Photograph of British army officer (Catalogue reference: COPY 1/454)

This is a brief guide to researching British army records for an officera senior member of staff in the armed forces who served up to 1913. These records are varied and plentiful and the vast majority are available at The National Archives.

Officer ranks include Lieutenant, Captain, Major, Colonel, Brigadier and General. The Ministry of Defence website gives more detail.

This guide will help you to find out if the information you are looking for exists, and if it does where to find it or more information about it.

  • What other resources will help me find information?

    • Published British Army Lists

      Consult the official published Army Lists to trace an officer's career in the British Army. There are annual lists (1740-1879), quarterly lists (1879-1922) and monthly lists (1798-1940) for the regular army in this period. The monthly lists include officers of colonial, militia and territorial units. All lists contain dates of birth and promotions.

      Officers on half pay can be traced in the Army Lists, which give date of commencement.

      Annual lists:

      • arranged by regiment
      • name indexed from 1766 (except engineer and artillery officers)
      • name indexed for engineer and artillery officers from 1803

      Quarterly lists:

      • list officers in order of seniority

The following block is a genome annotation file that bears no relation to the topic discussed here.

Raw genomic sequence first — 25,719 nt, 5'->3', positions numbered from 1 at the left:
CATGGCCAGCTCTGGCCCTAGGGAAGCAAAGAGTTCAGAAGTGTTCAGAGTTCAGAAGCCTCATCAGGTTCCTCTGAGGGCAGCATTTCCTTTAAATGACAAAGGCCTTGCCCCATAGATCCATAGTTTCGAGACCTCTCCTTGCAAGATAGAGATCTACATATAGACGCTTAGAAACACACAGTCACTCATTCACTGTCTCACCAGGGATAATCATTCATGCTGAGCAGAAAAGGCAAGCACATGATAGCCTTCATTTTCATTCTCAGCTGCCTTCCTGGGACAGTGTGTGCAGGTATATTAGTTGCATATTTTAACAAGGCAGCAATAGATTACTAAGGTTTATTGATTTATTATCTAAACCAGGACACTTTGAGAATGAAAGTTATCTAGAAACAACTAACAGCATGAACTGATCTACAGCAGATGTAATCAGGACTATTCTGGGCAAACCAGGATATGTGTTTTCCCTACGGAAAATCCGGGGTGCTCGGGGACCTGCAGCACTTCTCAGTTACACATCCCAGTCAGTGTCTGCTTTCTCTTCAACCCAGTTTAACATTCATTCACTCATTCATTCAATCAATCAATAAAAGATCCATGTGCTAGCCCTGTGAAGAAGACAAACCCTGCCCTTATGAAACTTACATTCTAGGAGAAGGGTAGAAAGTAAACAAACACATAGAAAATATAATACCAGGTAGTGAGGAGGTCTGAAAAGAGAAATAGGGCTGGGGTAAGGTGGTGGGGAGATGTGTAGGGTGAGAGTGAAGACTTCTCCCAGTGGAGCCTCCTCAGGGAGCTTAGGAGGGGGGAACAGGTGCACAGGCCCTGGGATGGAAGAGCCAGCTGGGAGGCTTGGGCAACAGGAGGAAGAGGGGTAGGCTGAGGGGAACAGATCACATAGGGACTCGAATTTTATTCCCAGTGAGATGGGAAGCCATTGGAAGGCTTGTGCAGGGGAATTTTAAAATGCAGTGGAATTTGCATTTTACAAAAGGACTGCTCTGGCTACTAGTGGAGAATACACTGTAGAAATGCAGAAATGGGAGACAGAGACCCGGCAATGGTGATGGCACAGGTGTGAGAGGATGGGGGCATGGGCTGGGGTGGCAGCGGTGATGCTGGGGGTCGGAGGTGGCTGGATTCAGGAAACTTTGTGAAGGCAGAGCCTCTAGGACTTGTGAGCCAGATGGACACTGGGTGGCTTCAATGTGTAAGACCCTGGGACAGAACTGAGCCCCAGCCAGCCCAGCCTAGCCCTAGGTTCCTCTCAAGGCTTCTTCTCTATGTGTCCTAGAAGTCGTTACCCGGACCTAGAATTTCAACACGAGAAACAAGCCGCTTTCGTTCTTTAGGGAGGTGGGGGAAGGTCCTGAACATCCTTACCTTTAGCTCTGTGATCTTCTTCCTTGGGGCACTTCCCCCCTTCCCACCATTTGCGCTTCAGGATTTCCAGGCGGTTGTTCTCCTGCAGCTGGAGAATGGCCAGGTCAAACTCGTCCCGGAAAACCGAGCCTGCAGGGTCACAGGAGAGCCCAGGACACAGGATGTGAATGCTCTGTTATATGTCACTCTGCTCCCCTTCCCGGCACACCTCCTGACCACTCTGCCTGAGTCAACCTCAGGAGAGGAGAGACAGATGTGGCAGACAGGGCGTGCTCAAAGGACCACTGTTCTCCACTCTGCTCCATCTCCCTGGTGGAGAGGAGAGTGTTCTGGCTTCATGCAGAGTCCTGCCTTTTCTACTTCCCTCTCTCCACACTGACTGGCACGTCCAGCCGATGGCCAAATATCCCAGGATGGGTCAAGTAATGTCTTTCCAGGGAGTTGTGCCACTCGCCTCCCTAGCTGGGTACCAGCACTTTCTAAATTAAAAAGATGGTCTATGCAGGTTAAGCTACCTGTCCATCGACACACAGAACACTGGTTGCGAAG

• include details of officers' war service from April 1881

      Monthly lists:

      • name indexed from 1867
      • provide some details of a regiment's location
    • Other books

      Some or all of the recommended publications below may be available to buy from The National Archives' Bookshop. Alternatively, search The National Archives' Library to see what is available to consult at Kew.

      William Spencer, Army Records (The National Archives, 2008)

      Consult Hart's Army List by Henry George Hart (Smith, Elder & Co., 1839-1915), an unofficial alternative to the official Army List with details of officers' war service from 1839.

    • Websites

      Search the London Gazette on The Gazette website for information about British Army officers' commissions and gallantry awards.

Did you know?

Although Britain has had a regular standing army since around 1660, there are few personnel records before the early 18th century.

The British Army did not keep records of individual officersofficer - a senior member of staff in the armed forces which spanned their entire careers. You will have to look at a number of sources to piece together an officer's experiences.